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The Habitable Planet: A Systems Approach to Environmental Science 

Biodiversity Decline Scientists

Content Developer

Anne Pringle
Anne Pringle is an assistant professor of organismic and evolutionary biology at Harvard University and an associate member at the Broad Institute. Her research explores evolution as it happens in wild populations of fungi. Current work in her laboratory focuses on an introduced symbiont currently expanding its range on the West Coast of North America, cooperation between germinating spores of the genetic model Neurospora crassa, and immortality within filamentous fungi. Photo by Richard Harris


Featured Scientists

Jeremy B. C. Jackson
Jeremy Jackson is the William E. and Mary B. Ritter Professor of Oceanography at the Scripps Institution of Oceanography, University of California at San Diego, and a staff scientist at the Center for Tropical Paleoecology and Archaeology at the Smithsonian Tropical Research Institute. He is a fellow of the American Academy of Arts and Sciences as well as the American Association for the Advancement of Science and a member of the board of the World Wildlife Fund. Among the many awards he has received are the Secretary’s Gold Medal for Exceptional Service from the Smithsonian Institution in 1997 and the University of California Chancellor’s Award for Excellence in Science and Engineering in 2002. Discover magazine cited his research on overfishing as the outstanding discovery of 2002. He is the author of more than 100 scientific publications and five books. His current and recent past research interests center on paleoecology and macroevolution with particular interest in the environmental and biological consequences of the events leading up to the formation of the Isthmus of Panama over the past 15 million years. Jackson is perhaps best known for his ground breaking research documenting the historical consequences of humankind’s exploitation of ocean resources from its first appearance to the present time. // Read interview transcript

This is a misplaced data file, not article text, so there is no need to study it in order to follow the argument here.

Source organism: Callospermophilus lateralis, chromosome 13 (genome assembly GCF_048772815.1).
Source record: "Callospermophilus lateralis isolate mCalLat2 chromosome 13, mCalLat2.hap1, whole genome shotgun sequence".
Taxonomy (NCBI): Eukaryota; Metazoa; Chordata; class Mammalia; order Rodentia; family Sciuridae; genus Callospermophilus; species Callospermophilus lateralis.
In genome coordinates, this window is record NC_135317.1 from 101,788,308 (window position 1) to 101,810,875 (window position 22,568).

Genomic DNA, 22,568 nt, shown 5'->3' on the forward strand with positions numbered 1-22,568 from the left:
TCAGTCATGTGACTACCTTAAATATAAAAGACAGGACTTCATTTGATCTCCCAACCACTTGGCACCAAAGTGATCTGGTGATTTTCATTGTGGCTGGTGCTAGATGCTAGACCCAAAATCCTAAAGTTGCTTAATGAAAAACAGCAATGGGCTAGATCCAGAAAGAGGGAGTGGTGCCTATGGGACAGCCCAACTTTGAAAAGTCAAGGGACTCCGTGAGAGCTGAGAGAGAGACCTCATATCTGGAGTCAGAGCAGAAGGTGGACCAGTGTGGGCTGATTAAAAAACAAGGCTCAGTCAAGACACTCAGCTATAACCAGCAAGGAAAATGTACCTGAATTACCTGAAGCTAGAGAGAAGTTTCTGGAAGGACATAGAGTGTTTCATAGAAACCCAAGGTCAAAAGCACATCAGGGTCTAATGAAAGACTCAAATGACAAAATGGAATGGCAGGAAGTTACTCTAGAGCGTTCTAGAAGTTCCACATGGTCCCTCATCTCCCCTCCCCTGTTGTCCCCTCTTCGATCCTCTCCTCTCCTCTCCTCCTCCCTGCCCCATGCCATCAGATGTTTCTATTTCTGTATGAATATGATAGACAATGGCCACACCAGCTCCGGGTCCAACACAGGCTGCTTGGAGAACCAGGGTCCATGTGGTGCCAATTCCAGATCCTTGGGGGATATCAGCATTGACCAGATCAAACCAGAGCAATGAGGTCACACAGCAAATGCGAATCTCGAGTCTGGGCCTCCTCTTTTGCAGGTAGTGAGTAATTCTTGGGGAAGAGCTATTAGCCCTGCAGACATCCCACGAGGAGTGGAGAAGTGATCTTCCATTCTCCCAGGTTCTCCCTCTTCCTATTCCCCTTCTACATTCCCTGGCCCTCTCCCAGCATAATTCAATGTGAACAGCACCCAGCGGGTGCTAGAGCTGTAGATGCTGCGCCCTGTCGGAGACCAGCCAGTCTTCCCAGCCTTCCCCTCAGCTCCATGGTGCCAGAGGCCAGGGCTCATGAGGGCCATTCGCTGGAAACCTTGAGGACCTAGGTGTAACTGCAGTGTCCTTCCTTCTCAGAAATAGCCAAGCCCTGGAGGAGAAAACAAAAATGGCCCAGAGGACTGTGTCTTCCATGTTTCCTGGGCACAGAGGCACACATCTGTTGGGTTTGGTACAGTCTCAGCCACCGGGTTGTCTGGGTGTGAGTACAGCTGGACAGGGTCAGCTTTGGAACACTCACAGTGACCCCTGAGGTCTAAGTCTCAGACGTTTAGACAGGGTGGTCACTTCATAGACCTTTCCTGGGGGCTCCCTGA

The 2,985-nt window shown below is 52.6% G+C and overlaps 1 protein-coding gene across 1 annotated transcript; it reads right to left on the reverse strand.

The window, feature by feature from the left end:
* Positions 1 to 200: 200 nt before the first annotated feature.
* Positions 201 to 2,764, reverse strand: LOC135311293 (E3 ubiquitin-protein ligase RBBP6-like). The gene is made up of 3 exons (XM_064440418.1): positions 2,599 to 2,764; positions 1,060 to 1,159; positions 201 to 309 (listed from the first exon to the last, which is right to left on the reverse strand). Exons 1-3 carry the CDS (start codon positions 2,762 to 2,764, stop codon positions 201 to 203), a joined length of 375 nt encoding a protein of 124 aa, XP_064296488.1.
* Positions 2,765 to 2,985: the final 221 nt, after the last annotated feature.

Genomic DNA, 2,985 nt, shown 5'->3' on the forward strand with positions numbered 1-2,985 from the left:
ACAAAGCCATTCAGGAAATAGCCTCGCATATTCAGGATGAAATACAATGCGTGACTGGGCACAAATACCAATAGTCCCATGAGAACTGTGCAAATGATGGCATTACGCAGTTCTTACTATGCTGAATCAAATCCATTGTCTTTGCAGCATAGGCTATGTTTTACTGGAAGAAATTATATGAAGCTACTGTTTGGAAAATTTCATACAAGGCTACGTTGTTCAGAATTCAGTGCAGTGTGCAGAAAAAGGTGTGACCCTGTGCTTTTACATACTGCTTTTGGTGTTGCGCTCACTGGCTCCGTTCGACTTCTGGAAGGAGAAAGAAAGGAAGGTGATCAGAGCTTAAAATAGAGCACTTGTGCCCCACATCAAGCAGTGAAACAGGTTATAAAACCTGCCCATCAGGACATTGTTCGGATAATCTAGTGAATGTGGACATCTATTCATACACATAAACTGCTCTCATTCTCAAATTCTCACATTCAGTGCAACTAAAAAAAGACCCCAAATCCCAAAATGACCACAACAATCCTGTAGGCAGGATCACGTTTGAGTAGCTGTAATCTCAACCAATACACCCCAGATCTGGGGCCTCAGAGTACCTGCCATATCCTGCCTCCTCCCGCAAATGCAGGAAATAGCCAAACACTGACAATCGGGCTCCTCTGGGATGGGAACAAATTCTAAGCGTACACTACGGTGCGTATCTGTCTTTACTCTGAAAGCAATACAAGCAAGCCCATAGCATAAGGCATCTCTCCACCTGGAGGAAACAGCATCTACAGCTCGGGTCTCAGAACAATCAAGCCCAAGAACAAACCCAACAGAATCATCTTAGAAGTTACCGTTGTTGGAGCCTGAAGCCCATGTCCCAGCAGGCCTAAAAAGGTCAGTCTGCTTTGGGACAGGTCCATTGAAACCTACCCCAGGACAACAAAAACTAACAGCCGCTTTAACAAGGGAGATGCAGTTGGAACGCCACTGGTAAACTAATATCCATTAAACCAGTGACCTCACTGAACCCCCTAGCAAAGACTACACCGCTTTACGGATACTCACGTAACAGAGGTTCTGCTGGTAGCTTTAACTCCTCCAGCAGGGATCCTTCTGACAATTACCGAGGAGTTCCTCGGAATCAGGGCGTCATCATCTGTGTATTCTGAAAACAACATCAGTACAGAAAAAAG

William F. Laurance
William Laurance is a senior scientist at the Smithsonian Tropical Research Institute in Panama, and the Biological Dynamics of Forest Fragments Project in Brazilian Amazonia. His research is focused on assessing the impacts of intensive land-uses, such as habitat fragmentation, logging, and wildfires on tropical ecosystems. He is also broadly interested in global-change phenomena, and in conservation policy. A leading voice for tropical forest conservation, Dr. Laurance firmly believes that scientists must engage policy makers and the general public, in addition to other scientists. He has received a number of professional awards and is a fellow of the American Association of the Advancement of Science and World Innovation Foundation. He is currently president of the Association for Tropical Biology and Conservation, the world’s largest scientific organization devoted to the study and wise use of tropical ecosystems. // Read interview transcript

Series Directory

The Habitable Planet: A Systems Approach to Environmental Science 


Harvard Smithsonian Center for Astrophysics in association with the Harvard University Center for the Environment. 2007.
  • ISBN: 1-57680-883-1